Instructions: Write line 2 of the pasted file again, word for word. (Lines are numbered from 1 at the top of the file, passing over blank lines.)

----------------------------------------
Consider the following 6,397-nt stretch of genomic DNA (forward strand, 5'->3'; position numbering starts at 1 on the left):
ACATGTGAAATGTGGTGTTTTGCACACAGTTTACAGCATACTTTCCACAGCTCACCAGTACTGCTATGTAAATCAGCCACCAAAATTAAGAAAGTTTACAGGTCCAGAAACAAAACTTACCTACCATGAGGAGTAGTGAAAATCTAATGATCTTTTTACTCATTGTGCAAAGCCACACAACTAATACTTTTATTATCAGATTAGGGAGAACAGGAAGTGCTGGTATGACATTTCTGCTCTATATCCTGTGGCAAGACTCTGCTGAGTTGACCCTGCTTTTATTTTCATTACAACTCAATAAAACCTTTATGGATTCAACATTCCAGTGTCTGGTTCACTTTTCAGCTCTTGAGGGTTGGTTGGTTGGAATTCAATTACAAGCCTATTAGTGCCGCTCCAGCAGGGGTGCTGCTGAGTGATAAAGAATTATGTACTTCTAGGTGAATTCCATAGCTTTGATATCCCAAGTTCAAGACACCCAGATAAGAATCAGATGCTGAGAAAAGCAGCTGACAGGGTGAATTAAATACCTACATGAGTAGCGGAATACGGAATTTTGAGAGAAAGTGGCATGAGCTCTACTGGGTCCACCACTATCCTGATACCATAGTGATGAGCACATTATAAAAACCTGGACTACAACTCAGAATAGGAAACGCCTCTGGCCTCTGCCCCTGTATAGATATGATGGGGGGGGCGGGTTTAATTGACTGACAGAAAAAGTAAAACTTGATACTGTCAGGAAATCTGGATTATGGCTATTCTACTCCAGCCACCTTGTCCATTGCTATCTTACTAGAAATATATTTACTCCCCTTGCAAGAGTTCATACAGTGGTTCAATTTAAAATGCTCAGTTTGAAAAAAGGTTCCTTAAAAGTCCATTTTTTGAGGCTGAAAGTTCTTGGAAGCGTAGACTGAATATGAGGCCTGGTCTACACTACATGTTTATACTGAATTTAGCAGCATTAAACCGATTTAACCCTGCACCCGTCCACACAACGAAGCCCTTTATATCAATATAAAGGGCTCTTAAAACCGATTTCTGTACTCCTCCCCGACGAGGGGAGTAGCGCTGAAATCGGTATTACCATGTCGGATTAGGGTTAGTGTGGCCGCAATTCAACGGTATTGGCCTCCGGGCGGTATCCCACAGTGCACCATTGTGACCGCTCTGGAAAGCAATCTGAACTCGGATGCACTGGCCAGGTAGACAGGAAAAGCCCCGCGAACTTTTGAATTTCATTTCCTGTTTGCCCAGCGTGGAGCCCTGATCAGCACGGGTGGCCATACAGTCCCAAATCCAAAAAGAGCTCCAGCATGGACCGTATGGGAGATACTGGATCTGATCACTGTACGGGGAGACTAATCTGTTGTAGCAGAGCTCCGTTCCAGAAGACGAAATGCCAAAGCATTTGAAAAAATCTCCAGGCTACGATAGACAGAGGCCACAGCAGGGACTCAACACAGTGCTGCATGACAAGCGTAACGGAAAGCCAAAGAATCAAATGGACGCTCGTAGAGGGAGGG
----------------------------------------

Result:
ACATGTGAAATGTGGTGTTTTGCACACAGTTTACAGCATACTTTCCACAGCTCACCAGTACTGCTATGTAAATCAGCCACCAAAATTAAGAAAGTTTACAGGTCCAGAAACAAAACTTACCTACCATGAGGAGTAGTGAAAATCTAATGATCTTTTTACTCATTGTGCAAAGCCACACAACTAATACTTTTATTATCAGATTAGGGAGAACAGGAAGTGCTGGTATGACATTTCTGCTCTATATCCTGTGGCAAGACTCTGCTGAGTTGACCCTGCTTTTATTTTCATTACAACTCAATAAAACCTTTATGGATTCAACATTCCAGTGTCTGGTTCACTTTTCAGCTCTTGAGGGTTGGTTGGTTGGAATTCAATTACAAGCCTATTAGTGCCGCTCCAGCAGGGGTGCTGCTGAGTGATAAAGAATTATGTACTTCTAGGTGAATTCCATAGCTTTGATATCCCAAGTTCAAGACACCCAGATAAGAATCAGATGCTGAGAAAAGCAGCTGACAGGGTGAATTAAATACCTACATGAGTAGCGGAATACGGAATTTTGAGAGAAAGTGGCATGAGCTCTACTGGGTCCACCACTATCCTGATACCATAGTGATGAGCACATTATAAAAACCTGGACTACAACTCAGAATAGGAAACGCCTCTGGCCTCTGCCCCTGTATAGATATGATGGGGGGGGCGGGTTTAATTGACTGACAGAAAAAGTAAAACTTGATACTGTCAGGAAATCTGGATTATGGCTATTCTACTCCAGCCACCTTGTCCATTGCTATCTTACTAGAAATATATTTACTCCCCTTGCAAGAGTTCATACAGTGGTTCAATTTAAAATGCTCAGTTTGAAAAAAGGTTCCTTAAAAGTCCATTTTTTGAGGCTGAAAGTTCTTGGAAGCGTAGACTGAATATGAGGCCTGGTCTACACTACATGTTTATACTGAATTTAGCAGCATTAAACCGATTTAACCCTGCACCCGTCCACACAACGAAGCCCTTTATATCAATATAAAGGGCTCTTAAAACCGATTTCTGTACTCCTCCCCGACGAGGGGAGTAGCGCTGAAATCGGTATTACCATGTCGGATTAGGGTTAGTGTGGCCGCAATTCAACGGTATTGGCCTCCGGGCGGTATCCCACAGTGCACCATTGTGACCGCTCTGGAAAGCAATCTGAACTCGGATGCACTGGCCAGGTAGACAGGAAAAGCCCCGCGAACTTTTGAATTTCATTTCCTGTTTGCCCAGCGTGGAGCCCTGATCAGCACGGGTGGCCATACAGTCCCAAATCCAAAAAGAGCTCCAGCATGGACCGTATGGGAGATACTGGATCTGATCACTGTACGGGGAGACTAATCTGTTGTAGCAGAGCTCCGTTCCAGAAGACGAAATGCCAAAGCATTTGAAAAAATCTCCAGGCTACGATAGACAGAGGCCACAGCAGGGACTCAACACAGTGCTGCATGACAAGCGTAACGGAAAGCCAAAGAATCAAATGGACGCTCGTAGAGGGAGGG